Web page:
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Title:
TOOTHBRUSH, SYSTEM, AND METHOD FOR DETECTING BLOOD IN AN ORAL CAVITY DURING TOOTHBRUSHING
Document Type and Number:
WIPO Patent Application WO/2021/025661
Kind Code:
A1
Abstract:
A system for detecting blood in an oral cavity during toothbrushing. The system may include a toothbrush having a sensor that is configured to emit first light at a first wavelength and second light at a second wavelength, receive reflected portions of the first and second light, and generate a first signal indicative of a first intensity of the reflected portion of the first light and a second signal indicative of a second intensity of the reflected portion of the second light. The system may include a processor operably coupled to the sensor, the processor being configured to receive the first and second signals and calculate a ratio of the first intensity to the second intensity to determine whether hemoglobin/blood is present in the oral cavity. The processor may be a part of the toothbrush or a part of a portable electronic device such as a smart phone.

Inventors:
WU DONGHUI (US)
FITZGERALD MICHAEL (US)
Application Number:
US2019/044783
Publication Date:
February 11, 2021
Filing Date:
August 02, 2019
Export Citation:
Click for automatic bibliography generation   Help
Assignee:
COLGATE PALMOLIVE CO (US)
International Classes:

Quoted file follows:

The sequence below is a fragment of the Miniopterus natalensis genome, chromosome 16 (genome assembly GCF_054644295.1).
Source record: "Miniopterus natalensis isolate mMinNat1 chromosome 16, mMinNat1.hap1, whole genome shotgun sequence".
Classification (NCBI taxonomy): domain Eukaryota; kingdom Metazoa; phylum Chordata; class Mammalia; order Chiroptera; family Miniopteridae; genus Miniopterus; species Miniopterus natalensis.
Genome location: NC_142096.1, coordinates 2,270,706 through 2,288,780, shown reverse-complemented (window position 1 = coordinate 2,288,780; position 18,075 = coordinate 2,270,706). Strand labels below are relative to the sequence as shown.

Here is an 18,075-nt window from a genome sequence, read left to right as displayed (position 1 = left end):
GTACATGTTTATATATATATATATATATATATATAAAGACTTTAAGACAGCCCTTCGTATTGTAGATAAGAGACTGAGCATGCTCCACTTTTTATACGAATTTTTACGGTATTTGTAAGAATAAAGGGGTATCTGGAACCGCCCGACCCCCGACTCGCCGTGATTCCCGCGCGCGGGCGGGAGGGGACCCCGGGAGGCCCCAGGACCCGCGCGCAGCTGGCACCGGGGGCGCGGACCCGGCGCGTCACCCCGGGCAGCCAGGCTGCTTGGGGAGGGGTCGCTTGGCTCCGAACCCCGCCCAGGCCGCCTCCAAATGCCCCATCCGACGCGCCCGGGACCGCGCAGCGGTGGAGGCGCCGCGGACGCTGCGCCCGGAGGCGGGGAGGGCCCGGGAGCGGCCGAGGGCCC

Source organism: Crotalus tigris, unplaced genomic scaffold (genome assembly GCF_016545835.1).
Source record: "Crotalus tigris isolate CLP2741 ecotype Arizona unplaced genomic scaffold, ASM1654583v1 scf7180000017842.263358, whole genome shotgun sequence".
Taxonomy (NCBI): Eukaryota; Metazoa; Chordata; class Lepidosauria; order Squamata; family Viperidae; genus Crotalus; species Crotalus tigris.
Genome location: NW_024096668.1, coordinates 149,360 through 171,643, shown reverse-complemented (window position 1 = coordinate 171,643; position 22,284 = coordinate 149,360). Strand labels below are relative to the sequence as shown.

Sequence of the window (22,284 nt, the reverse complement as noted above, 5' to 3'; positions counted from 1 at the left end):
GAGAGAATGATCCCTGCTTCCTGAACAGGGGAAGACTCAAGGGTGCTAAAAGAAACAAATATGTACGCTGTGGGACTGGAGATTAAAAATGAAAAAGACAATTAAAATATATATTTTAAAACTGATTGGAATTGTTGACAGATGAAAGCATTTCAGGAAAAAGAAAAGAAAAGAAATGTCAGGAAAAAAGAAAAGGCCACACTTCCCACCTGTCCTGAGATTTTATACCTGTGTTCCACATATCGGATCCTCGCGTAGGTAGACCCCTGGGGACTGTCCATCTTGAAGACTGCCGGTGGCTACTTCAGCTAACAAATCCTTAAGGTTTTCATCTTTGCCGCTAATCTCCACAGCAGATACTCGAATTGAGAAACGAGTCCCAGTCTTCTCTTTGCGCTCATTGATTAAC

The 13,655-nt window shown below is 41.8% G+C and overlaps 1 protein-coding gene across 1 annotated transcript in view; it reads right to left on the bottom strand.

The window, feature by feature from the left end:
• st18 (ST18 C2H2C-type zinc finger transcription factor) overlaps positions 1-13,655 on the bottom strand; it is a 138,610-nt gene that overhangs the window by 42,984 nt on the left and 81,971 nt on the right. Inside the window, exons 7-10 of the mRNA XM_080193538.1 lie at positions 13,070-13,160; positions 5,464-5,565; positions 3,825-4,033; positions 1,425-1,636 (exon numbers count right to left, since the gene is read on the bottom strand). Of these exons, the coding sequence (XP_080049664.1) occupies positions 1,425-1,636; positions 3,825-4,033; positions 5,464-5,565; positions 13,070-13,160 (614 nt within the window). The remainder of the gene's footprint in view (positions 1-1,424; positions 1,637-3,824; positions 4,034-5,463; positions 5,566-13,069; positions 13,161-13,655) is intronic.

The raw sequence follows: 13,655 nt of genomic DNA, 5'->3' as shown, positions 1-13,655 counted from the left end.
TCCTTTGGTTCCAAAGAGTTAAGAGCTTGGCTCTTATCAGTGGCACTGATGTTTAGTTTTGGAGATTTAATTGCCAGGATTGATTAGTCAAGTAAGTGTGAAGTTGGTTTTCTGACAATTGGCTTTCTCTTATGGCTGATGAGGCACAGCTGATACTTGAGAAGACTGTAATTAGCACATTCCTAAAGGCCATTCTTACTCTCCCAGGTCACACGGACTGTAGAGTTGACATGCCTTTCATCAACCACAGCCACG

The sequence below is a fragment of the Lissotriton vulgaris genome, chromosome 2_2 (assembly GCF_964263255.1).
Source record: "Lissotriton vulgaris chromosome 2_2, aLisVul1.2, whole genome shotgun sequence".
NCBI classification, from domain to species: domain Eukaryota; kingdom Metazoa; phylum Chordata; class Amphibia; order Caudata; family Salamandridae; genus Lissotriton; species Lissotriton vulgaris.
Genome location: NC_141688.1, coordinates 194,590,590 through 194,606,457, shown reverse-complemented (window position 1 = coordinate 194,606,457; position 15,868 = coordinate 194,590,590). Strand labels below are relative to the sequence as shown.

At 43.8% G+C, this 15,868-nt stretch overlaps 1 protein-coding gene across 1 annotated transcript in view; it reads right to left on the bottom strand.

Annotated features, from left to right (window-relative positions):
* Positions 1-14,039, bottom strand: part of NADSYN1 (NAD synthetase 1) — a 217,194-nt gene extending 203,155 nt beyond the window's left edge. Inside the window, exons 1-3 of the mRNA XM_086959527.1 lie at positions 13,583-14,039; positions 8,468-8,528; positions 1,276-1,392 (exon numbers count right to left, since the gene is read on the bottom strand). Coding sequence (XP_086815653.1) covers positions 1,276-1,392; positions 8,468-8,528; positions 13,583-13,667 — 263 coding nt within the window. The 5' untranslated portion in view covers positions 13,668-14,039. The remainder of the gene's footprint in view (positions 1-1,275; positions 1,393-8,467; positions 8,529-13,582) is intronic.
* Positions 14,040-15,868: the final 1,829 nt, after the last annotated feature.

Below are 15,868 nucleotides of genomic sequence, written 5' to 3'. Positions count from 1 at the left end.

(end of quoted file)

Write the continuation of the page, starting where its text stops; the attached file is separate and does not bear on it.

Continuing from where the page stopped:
A61C17/22; A46B11/00; A46B15/00; G16H10/00; G16H80/00
Domestic Patent References:
WO2018065374A12018-04-12
WO2013057071A12013-04-25
Foreign References:
US20170020277A12017-01-26
US10349733B22019-07-16
Attorney, Agent or Firm:
KLEIN, Todd E. (US)
Download PDF:
Claims:
CLAIMS

WHAT IS CLAIMED IS:

1. A system for detecting blood in an oral cavity during toothbrushing, the system comprising: a toothbrush comprising: a sensor configured to emit first light at a first wavelength and second light at a second wavelength, receive reflected portions of the first light and the second light, and generate a first signal indicative of a first intensity of the reflected portion of the first light and a second signal indicative of a second intensity of the reflected portion of the second light; and a power source operably coupled to the sensor to supply power to the sensor; and a processor operably coupled to the sensor and configured to receive the first and second signals and calculate a ratio of the first intensity to the second intensity to determine whether hemoglobin is present in the oral cavity.

2. The system according to claim 1 wherein the toothbrush further comprises: a handle; and a head coupled to the handle, wherein the sensor is located in the head.

3. The system according to claim 2 further comprising a plurality of cleaning elements extending from the head in a cleaning element field, the cleaning element field having an opening that forms an optical path for the first and second light to be emitted from and received by the sensor.

4. The system according to claim 1 wherein the toothbrush comprises: a body comprising a handle portion and a stem extending from the handle portion, the sensor being located in the stem; and a refill head comprising a sleeve portion that fits over the stem to couple the refill head to the body, a head portion that is aligned with the sensor in the stem, and a plurality of cleaning elements extending from the head portion.